While this film is basically tolerable as a popcorn movie (check your brain at the door, please) it deserves a review for the sheer volume of irritating oversights and technical errors. That and Catherine Zeta-Jones. Her ability to portray subtlety and depth is somewhere between Denise Richards (Christmas Jones in The World is not Enough) and a pair of pliers (the pliers, of course, having the better acting skills).The plot was a little wanting. I only knew the movie would be about a thief. During the opening theft sequence I said “So that masked thief is Catherine and Sean Connery is spying on her. Okay.” Then, in the next scene, Catherine is shown working at her job as an insurance investigator researching the robbery. At this point I said “Oh, so she works this job as a good theft cover and she can get privileged information.” About 45 minutes later she finally drops the bomb on Connery with much plot-thickening bravado: “I’m an art thief!” Well, duh… I think the audience was aware of that early on, yet the filmmakers found it necessary to state the obvious (with a lot of hype) at several points in the film.

All that aside, there are plenty of things to nit-pick about. One disturbing thing was Maury Chaykin playing the rich-fat-art-thief-overlord of Malaysia. As if he wasn’t scary enough as the crazy major who relieved himself in his pants in Dances With Wolves, now you get to see him with no shirt on. Buddha cowers in fear at this guy’s physique. However, the worst thing about this movie is the technology.

There is apparent technical wizardry in everything but, like an Ewok beating up blaster-toting stormtrooper with a rock tied to a stick, these filmmaking geniuses forgot to consider obvious non-technical oversights. One neat trick they pulled off in the movie was to use a hand held scanner on a keypad to get fingerprints off the keys. This lets them know what numbers are present in the key code that will unlock a door. However, there is no real way to tell what order the numbers should be entered. They must get more out of this information than I would because they punch those numbers in a random fashion and open the door on the first try.

One of the biggest exercises in unbelievability is their “ultimate” robbery. They attempt to steal eight billion (that’s right, billion) dollars from one of the world’s largest banks. How do you sneak $8,000,000,000 out of a bank you ask? With a computer, of course. Jones has a nifty computer virus that will get it. Apparently the program is a worm that will enter all the bank’s accounts and transact some of the money into her account until she has $8,000,000,000. Okay, hold on. I have no idea how many customers big banks may have, but I still think someone is going to notice. If the bank had eight million customers she could steal from, she would still need $1000 from each of them. Now granted, money can slip through the cracks, but don’t you think at least a couple people out of eight million would notice a $1000 discrepancy? Someone would start looking into this. Also she doesn’t even bother to say she has the obligatory Swiss bank account. The Swiss may not poke into international money matters as much as some, but I think that even some Swiss eyebrows would go up when an account’s balance would jump $8,000,000,000 in thirty seconds. What are they going to say, “I guess she got a raise”?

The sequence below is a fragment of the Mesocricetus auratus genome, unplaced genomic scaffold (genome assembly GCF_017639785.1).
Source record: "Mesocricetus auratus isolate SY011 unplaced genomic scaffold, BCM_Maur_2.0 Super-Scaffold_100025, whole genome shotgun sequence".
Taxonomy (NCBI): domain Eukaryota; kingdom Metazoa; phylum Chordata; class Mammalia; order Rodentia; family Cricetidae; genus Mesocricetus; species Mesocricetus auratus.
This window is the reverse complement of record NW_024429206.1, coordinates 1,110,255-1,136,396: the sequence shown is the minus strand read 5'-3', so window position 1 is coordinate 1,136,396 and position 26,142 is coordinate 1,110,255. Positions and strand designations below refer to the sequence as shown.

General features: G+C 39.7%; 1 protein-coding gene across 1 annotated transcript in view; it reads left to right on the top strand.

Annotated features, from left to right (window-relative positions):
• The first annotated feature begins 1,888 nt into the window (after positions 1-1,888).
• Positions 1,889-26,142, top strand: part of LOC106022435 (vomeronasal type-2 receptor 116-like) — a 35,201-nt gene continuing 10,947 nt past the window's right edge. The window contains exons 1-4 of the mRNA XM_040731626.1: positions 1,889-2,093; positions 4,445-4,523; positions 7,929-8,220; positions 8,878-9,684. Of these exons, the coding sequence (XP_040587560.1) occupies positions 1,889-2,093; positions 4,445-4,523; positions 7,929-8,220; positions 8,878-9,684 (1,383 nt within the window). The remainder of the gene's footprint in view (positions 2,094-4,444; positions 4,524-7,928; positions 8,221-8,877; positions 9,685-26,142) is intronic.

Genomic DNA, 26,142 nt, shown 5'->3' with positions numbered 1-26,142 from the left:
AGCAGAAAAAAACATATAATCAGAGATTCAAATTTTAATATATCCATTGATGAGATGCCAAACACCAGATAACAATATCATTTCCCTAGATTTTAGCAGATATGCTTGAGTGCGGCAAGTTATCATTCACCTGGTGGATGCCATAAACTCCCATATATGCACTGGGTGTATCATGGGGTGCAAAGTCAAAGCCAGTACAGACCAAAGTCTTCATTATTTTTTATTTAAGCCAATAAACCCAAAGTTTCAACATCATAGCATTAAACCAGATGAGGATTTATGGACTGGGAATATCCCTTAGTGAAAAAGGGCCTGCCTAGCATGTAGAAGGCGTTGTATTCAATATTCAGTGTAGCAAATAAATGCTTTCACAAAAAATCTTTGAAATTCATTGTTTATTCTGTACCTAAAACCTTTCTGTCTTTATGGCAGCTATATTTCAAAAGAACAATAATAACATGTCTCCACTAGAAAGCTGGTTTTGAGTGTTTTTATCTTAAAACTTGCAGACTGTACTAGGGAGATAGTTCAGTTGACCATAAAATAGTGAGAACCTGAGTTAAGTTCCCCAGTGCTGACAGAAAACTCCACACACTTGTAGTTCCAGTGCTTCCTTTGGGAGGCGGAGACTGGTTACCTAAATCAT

The last problem is my favorite. An entire half of the movie is dedicated to stealing a multi-million dollar gold mask. This mask is guarded by a vast array of lasers laying out a detection grid, and pressure sensors in its stand. Jones’ training for this heist basically consists of a slow, convoluted dance around and between a simulated pattern of these lasers. Needles to say, when the time comes to steal the mask, training pays off and they beat the high-tech (and probably very expensive) security system by taking 5-10 minutes to do this ridiculous dance. Are you telling me whoever set up this million dollar security system with lasers, pressure sensors and the like would not have invested a couple bucks in a cheap security camera looking right at the mask? Of course not! Then you wouldn’t get to see Jones slinking around like a narcissistic sloth. What’s funny is this didn’t just happen in this scene. Every single time the thief pair did anything time consuming or especially exciting, there was either a fancy security system with no cameras or no system at all. Remember the $8,000,000,000 heist? Apparently the richest bank in the world can only afford cameras in the elevators and lobby. Either that or the writer drinks turpentine on a regular basis.

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